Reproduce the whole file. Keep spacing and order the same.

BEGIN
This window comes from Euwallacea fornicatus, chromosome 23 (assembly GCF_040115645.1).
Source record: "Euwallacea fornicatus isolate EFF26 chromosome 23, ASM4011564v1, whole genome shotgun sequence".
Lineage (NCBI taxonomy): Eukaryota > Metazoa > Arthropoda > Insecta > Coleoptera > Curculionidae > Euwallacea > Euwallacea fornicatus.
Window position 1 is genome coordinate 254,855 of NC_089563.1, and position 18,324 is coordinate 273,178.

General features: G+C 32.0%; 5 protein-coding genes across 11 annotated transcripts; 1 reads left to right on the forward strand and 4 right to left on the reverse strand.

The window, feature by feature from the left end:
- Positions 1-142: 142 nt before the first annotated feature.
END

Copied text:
This window comes from Euwallacea fornicatus, chromosome 23 (assembly GCF_040115645.1).
Source record: "Euwallacea fornicatus isolate EFF26 chromosome 23, ASM4011564v1, whole genome shotgun sequence".
Lineage (NCBI taxonomy): Eukaryota > Metazoa > Arthropoda > Insecta > Coleoptera > Curculionidae > Euwallacea > Euwallacea fornicatus.
Window position 1 is genome coordinate 254,855 of NC_089563.1, and position 18,324 is coordinate 273,178.

General features: G+C 32.0%; 5 protein-coding genes across 11 annotated transcripts; 1 reads left to right on the forward strand and 4 right to left on the reverse strand.

The window, feature by feature from the left end:
- Positions 1-142: 142 nt before the first annotated feature.